The wrongful death law suit brought against the estate of deceased Miami Marlins pitcher José Fernández has taken a turn to a federal court, with the estate seeking exoneration under maritime laws.
The suit, filed in March by the families of José Fernández’s boating passengers on the night of their deaths, argues that Fernández would have been charged with homicide had he survived, and thus they are entitled to damages. José Fernández’s estate is taking the case to federal court seeking relief from the suit.
This new petition was filed by Maria Arias and Maritza Gomez as co-executors of the Fernández estate. If it is successful, it could exonerate Fernández from any liability or limit the damages which could be awarded. That premise is based on the court finding that Fernández and his vessel were in compliance with federal maritime laws.
Fans should take note that this petition doesn’t refute any of the findings made in the Florida Fish and Wildlife Conservation Commission report. That was the report that determined Fernández was in operation of the vessel at the time of the impact which resulted in the deaths of Fernández, Emilio Macias and Eduardo Rivera. The autopsy of Fernández’s remains later determined that he was under the influence of alcohol and cocaine at the time of impact as well.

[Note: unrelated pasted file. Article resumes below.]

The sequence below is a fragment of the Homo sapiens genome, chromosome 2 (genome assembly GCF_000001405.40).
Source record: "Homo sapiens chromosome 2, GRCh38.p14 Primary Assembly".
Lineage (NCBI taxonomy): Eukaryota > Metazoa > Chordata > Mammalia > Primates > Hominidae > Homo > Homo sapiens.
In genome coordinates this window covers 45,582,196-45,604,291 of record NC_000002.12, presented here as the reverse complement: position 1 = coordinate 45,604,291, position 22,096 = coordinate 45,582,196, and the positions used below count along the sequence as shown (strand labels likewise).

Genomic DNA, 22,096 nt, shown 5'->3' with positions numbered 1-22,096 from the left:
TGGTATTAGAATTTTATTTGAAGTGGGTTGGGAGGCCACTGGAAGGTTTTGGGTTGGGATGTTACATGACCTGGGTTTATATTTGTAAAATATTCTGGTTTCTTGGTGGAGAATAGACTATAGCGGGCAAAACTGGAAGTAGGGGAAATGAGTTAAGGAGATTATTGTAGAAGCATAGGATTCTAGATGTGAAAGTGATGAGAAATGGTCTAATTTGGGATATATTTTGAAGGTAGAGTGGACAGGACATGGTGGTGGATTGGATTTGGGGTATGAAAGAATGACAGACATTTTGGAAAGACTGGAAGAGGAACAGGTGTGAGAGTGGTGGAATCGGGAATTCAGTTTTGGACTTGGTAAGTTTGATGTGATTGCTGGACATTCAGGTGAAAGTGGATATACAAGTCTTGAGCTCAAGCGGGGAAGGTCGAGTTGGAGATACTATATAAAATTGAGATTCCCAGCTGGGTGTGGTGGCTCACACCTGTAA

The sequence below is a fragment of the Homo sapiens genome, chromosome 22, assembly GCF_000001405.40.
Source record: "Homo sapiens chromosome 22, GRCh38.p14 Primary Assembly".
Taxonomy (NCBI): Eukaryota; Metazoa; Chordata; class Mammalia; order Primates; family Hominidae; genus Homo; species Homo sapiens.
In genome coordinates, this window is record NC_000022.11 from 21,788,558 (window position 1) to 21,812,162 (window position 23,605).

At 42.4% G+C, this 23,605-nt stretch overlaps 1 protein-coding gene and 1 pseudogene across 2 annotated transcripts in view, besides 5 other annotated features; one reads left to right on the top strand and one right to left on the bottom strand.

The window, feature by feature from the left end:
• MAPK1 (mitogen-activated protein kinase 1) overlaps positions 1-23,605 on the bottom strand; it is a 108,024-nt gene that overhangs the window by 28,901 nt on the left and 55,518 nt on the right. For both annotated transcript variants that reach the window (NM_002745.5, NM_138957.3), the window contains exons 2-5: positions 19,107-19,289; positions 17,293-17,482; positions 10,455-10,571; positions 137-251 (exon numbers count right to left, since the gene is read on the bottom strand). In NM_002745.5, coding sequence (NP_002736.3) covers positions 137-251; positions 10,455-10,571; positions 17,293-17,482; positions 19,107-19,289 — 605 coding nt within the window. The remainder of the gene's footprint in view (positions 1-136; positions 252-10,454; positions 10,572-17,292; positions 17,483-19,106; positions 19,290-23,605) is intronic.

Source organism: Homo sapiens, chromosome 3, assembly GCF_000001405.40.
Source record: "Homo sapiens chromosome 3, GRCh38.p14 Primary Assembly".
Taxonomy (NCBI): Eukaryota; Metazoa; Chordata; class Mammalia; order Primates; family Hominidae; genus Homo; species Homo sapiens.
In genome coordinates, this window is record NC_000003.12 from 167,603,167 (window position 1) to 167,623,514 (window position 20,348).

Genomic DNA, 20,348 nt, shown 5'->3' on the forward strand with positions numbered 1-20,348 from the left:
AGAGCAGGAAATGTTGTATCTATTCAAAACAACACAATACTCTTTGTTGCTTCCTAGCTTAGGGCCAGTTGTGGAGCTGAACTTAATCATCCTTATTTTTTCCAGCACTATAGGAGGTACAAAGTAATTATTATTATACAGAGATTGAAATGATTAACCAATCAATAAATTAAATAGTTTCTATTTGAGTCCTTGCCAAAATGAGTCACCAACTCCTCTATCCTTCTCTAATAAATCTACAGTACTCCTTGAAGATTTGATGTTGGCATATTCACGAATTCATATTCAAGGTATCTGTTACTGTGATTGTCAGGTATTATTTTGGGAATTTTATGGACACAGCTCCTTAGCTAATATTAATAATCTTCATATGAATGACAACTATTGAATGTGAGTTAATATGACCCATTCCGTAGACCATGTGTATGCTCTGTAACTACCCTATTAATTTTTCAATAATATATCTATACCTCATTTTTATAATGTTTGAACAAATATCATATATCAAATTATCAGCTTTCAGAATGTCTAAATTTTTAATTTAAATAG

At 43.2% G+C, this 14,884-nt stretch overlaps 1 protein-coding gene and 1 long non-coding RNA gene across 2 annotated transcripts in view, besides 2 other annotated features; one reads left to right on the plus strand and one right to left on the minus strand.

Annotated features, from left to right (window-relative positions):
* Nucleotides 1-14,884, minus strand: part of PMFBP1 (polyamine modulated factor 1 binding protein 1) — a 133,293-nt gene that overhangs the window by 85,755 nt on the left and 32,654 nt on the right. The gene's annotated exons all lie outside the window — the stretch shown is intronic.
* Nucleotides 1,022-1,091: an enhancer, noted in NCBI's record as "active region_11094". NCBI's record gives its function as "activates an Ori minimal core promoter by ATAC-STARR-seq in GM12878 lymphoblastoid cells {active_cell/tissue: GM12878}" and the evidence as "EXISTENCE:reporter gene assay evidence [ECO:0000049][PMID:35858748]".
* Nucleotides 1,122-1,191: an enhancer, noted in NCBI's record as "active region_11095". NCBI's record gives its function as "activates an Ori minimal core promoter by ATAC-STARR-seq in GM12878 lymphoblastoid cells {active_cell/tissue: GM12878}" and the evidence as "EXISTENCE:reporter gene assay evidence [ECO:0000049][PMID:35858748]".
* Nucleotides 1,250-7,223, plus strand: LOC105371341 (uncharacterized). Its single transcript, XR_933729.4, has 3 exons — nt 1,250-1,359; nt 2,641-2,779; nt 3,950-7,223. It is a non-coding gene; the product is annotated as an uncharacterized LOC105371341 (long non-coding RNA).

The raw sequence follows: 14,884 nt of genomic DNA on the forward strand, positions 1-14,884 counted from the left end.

Instead of refuting any of those facts as reported by the state authorities, the petition seeks a potential exoneration of Fernández by invoking federal laws which state that Fernández’s upkeep of “Kaught Looking” and compliance with maritime standards at least limit the liability that his estate can be saddled with for the deaths of Macias and Rivera.
If the court determines that these federal statutes exonerate Fernández posthumously, the wrongful death suit against his estate will be essentially dismissed, as the case for the families of Macias and Rivera rests on the argument that Fernández would have had criminal charges levied against him if he had survived. If the court determines that the maritime laws invoked only limit the liability of Fernández’s estate, it’s likely that the estate and the families of Macias and Rivera will reach settlement out of court.
Even if the court determines that the federal standards neither exonerate nor limit the liability of Fernández, an out of court settlement of this suit is still a strong possibility. The petition of Arias and Gomez is simply an attempt to gain the upper hand in this legal dispute.